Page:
Cornell University scientists say they've determined people in relationships are generally happier than other people.
The study also found spouses have the highest sense of well-being, whether they are happily married or not.
The research, led by Claire Kamp Dush -- a postdoctoral fellow with the Evolving Family Theme Project of Cornell's Institute for the Social Sciences -- found people who cohabit are next on the scale of happiness, followed by those in steady relationships and then those in casual relationships. Unpartnered people report the lowest levels of well-being.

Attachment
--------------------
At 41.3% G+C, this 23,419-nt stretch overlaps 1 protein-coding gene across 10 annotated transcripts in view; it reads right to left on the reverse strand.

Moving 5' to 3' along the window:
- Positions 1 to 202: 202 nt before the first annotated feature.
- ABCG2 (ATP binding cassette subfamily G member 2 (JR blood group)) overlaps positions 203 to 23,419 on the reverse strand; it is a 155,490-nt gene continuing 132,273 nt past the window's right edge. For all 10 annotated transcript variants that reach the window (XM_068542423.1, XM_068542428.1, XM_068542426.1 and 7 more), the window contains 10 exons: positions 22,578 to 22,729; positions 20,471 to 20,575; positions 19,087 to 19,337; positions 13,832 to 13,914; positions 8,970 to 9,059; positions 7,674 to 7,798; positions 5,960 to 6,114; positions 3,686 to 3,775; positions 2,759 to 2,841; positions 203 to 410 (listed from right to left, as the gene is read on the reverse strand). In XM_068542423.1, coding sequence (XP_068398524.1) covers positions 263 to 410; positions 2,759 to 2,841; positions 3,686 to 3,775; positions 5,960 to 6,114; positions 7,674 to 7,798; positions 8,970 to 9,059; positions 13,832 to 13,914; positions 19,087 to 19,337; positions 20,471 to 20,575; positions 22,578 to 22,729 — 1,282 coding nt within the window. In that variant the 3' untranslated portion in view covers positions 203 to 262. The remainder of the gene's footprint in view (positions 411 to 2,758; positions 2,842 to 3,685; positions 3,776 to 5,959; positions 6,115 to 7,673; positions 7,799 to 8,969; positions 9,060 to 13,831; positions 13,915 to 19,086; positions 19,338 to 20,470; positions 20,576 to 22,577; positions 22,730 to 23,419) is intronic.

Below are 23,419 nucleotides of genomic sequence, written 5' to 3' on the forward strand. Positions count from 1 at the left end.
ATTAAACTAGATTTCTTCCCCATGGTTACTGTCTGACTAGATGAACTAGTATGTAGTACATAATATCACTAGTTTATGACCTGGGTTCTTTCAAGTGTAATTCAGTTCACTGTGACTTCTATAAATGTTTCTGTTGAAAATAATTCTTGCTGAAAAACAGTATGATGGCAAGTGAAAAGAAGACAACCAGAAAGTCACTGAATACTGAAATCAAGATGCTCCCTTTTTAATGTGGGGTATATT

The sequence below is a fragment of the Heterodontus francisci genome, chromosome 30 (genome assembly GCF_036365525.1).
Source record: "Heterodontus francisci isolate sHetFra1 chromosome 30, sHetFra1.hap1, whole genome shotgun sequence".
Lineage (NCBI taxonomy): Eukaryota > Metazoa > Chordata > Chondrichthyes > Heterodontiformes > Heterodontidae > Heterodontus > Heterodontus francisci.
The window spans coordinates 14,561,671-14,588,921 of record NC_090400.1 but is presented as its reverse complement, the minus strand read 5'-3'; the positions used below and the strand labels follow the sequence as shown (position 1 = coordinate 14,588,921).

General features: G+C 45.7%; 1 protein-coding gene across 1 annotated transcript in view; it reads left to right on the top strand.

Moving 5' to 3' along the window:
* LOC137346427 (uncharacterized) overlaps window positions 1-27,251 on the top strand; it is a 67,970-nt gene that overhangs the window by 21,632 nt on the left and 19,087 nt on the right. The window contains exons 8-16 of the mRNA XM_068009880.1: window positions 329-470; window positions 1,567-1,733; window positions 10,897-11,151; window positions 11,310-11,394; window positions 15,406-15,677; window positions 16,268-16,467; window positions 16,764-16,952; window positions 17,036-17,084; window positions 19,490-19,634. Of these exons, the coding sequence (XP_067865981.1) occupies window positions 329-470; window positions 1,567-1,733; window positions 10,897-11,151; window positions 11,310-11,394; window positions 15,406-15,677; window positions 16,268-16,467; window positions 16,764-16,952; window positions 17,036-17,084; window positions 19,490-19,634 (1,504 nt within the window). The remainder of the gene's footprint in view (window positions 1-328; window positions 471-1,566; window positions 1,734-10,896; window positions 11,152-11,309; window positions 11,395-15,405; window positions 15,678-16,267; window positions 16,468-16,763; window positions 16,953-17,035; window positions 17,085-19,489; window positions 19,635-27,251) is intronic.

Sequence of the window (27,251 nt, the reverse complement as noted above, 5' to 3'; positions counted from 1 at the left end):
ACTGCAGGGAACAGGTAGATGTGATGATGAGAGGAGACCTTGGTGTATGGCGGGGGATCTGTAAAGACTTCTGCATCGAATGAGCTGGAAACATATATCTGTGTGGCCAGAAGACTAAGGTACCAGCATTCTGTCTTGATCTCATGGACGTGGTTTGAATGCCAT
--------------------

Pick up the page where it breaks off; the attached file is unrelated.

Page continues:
"Some commitment appears to be good, but more commitment appears to be even better," said Dush, who said even those in relatively unhappy marriages appear to benefit from being married.
The study, one of the few to examine well-being across the relationship continuum, appeared in a recent issue of the Journal of Social and Personal Relationships.
Copyright 2005 by United Press International
Explore further: More than a few good men: Study finds counterintuitive outcomes of gender imbalance